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Maryann Larkin and Thomas Larkin v. United States of America

November 3, 2011


The opinion of the court was delivered by: Daniel T. K. Hurley United States District Judge



Maryann and Thomas Larkin bring this lawsuit seeking to reverse a decision of the Internal Revenue Service (IRS). Plaintiffs claim that they are entitled to a refund of interest they paid for the fiscal year 2007, which they claim was erroneously assessed by the IRS due to an "optics/form(s)/software/systems problem" which allegedly prevented the IRS from correctly processing an offset of an overpayment from another tax year as plaintiffs requested. Plaintiffs asked the IRS to refund the interest and penalties but the IRS declined to do so. *fn1

Plaintiffs contend that a refund or abatement should have been granted because there was never a tax deficiency for year 2007, and that the IRS erroneously assessed interest against them as a result of a "broken" computer system which is incapable of processing multi-year transactions correctly. In their current complaint, they accordingly seek a refund of interest and associated penalties paid relative to tax year 2007, as well as declaratory and injunctive relief in the form of a judgment establishing the existence of the claimed IRS error and an injunction directing the IRS to "correctly finalize [the] individual and corporate tax returns" which they previously submitted. As jurisdictional premise for this suit, their complaint invokes 26 U.S.C. §1331 and 26 U.S.C. §§6404(h). In their more recent response to the defendant's motion to dismiss, they alternatively assert 28 U.S.C. §1346(a)(1) and 28 U.S.C. §1332(a) as bases for the assertion of this court's jurisdiction over their dispute.

On behalf of a putative class, presumably consisting of all persons and entities filing 1040X forms showing a "loss carry-back" between 2003 to the present, the Larkins further seek an injunction directing the IRS to "fix the 1040X form and/or to create another form allowing for proper allocation of funds to future but closed tax years;" "fix the software/system to process the multi-year delayed loss carry back tax returns correctly;" "reprocess all tax returns (All 1040X?) between 2003 and the date of the relief that have a loss carry back," and "record and pay all funds allocated and/or distributed to taxpayers resulting from the reprocessing, including interest on interest."

II. Defendant's Motion to Dismiss

The defendant argues that this action should be dismissed for lack of subject matter jurisdiction because the Tax Court is the exclusive forum for judicial review of an IRS' refusal to abate interest under 26 U.S.C. §6404(e). Additionally, the defendant argues that the waiver of sovereign immunity established by 28 U.S.C. §1346(a) and 26 U.S.C. §7422, providing district courts with jurisdiction to hear tax refund suits once certain jurisdictional pre-requisites are met, does not extend to claims for declaratory or injunctive relief against the United States.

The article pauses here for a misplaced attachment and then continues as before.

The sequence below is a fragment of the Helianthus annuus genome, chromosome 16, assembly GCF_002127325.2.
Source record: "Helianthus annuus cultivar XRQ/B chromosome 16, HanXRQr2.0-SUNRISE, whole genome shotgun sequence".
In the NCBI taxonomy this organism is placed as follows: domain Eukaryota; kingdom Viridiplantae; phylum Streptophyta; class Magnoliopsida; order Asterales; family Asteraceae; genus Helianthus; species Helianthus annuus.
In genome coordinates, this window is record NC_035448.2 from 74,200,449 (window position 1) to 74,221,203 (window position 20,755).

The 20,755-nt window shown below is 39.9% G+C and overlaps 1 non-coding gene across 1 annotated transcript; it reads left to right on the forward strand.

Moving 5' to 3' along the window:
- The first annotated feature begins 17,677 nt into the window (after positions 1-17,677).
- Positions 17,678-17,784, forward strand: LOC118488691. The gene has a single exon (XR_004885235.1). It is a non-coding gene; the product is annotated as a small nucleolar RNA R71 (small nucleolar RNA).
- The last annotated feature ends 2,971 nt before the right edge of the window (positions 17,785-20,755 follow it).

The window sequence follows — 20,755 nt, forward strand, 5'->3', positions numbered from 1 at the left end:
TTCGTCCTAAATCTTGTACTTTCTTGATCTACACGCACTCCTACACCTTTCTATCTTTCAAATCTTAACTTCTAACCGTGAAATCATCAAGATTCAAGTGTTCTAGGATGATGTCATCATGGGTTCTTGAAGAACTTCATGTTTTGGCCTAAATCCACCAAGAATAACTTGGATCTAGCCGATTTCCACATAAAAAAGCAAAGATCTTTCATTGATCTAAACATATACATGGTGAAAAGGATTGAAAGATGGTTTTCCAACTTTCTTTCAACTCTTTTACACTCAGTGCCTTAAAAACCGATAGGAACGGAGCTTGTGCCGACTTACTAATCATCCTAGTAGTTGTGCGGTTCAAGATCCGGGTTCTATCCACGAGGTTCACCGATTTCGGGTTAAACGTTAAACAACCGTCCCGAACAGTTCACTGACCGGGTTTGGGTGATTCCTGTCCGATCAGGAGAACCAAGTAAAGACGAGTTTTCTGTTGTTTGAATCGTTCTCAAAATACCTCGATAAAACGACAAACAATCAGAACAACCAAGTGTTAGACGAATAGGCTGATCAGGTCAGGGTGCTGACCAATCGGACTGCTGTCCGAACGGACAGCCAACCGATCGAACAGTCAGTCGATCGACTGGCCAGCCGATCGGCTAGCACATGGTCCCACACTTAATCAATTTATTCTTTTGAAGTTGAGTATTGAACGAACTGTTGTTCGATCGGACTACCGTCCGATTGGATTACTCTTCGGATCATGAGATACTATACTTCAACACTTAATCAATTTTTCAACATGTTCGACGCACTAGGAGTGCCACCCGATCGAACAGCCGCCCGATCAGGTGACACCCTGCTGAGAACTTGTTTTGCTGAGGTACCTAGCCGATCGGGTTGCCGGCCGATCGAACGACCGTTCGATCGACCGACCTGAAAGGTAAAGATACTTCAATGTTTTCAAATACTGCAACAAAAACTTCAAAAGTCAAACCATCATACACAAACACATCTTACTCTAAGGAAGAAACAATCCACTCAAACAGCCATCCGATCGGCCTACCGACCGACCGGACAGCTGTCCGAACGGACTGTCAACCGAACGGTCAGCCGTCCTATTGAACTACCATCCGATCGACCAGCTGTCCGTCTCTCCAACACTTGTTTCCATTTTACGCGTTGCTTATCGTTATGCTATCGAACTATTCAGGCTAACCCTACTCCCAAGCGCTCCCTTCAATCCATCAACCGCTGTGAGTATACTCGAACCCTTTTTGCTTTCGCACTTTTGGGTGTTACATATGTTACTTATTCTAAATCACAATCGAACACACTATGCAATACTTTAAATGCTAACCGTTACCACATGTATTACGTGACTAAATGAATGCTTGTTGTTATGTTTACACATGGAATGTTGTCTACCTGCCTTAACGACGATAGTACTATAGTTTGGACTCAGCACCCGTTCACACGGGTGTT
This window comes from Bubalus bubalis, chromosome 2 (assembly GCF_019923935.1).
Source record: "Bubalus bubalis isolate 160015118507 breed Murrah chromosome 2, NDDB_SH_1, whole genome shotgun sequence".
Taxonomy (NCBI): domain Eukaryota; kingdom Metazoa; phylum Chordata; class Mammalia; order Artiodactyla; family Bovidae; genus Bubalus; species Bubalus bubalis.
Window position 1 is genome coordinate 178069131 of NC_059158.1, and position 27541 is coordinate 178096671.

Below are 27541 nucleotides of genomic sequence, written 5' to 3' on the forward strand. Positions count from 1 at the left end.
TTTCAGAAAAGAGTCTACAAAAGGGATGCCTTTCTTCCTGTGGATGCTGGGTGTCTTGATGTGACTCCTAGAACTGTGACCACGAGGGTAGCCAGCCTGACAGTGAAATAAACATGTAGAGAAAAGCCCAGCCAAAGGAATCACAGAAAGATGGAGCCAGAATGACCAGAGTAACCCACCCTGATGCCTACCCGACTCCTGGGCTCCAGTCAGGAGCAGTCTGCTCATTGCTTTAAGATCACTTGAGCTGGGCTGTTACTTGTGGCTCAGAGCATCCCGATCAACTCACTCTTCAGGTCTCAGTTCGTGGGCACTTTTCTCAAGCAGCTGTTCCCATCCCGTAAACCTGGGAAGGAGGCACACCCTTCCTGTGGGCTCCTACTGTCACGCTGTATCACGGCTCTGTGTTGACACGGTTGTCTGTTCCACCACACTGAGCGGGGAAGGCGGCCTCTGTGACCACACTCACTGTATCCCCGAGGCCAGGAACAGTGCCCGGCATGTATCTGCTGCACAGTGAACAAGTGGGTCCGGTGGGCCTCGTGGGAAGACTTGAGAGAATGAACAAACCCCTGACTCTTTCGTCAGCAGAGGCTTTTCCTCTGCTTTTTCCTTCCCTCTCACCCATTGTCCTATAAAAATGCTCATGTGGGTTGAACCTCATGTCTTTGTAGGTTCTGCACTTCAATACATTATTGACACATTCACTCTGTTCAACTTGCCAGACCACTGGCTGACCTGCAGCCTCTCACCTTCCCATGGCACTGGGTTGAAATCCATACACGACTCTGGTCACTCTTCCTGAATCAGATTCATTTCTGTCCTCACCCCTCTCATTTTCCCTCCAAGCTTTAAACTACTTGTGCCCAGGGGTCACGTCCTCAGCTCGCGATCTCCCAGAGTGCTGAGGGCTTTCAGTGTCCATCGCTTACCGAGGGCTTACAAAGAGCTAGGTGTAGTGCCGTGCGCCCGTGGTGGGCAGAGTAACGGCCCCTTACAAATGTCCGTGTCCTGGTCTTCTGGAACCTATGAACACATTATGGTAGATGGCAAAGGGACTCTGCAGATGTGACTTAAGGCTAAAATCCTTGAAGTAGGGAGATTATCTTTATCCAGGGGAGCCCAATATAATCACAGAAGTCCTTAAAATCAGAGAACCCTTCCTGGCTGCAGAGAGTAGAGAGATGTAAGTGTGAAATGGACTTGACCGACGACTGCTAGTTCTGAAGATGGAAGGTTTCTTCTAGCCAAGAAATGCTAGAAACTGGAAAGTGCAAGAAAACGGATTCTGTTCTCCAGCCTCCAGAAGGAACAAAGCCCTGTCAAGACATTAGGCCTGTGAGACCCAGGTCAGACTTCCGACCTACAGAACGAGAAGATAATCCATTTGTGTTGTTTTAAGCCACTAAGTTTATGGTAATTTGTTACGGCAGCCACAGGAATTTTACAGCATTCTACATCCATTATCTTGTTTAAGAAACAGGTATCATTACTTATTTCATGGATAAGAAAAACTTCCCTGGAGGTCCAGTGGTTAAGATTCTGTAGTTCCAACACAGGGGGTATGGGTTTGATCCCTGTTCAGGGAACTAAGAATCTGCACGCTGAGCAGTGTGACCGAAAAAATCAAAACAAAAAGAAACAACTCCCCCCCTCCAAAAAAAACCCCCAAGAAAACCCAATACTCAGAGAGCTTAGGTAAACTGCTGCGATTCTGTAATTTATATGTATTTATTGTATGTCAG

In response, plaintiffs acknowledge that they did request a return of interest from the IRS but contend that this case nevertheless is not properly viewed as a claim for interest abatement because they are seeking the return of interest that was improperly assessed as a result of an erroneously determined tax deficiency. In other words, they argue that because they paid the proper total amount of tax due for tax year 2007, there was never a tax deficiency, and therefore never a "proper accrual of interest" for any tax liability associated with that tax year. Without a "proper accrual of interest, they reason, "there is no interest abatement as the primary problem" [Response DE# 8, p. 9], such that their case is more properly viewed as a claim for tax refund falling under the jurisdictional sweep of 28 U.S.C. §1346(a). As they do not formally abandon their invocation of 26 U.S.C. 6404(h) as an alternative source of jurisdiction, the court examines both potential jurisdictional premises in the discussion which follows.

III. Discussion

A. Plaintiffs' Claim for Abatement of Interest under 26 U.S.C. § 6404(h)

Under Section 6404(e) of the Internal Revenue Code, the Secretary of the Treasury is allowed to abate (or forgive) interest that has accrued on unpaid federal income taxes during non-payment, "if the assessment of interest on a deficiency is attributable to unreasonable error or delay on the part of the IRS." Section 6404(h) allows for judicial review of an agency decision not to grant such relief, but the district courts and the Court of Federal Claims lack jurisdiction to hear cases regarding the abatement of interest attributable to unreasonable errors and delays by the IRS -- only "the Tax Court provides the exclusive forum for judicial review of a refusal to abate interest under §6404(e)(1).." Hinck v United States, 550 U.S. 501, 506-07, 127 S. Ct. 2011, 2013, 167 L. Ed.2d 888 (2007). Therefore, the court does not have jurisdiction over the Larkins' request for review of a request for abatement of interest pursuant to 26 U. S C. §6404. Prati v United States, 81 Fed. Cl. 422 (Fed. Cl. 2008).

II. Plaintiffs' Claim for Refund of Interest under 26 U.S. C. §1346(a)(1)

In their response to defendants' motion to dismiss, plaintiffs alternatively assert subject matter jurisdiction under 26 U.S.C. §1346(a), which provides:

The district courts shall have original jurisdiction, concurrent with the United States Court of Federal Claims, of: (1) Any civil action against the United States for the recovery of any internal-revenue tax alleged to have been erroneously or illegally assessed or collected, or any penalty claimed to have been collected without authority or any sum alleged to ...

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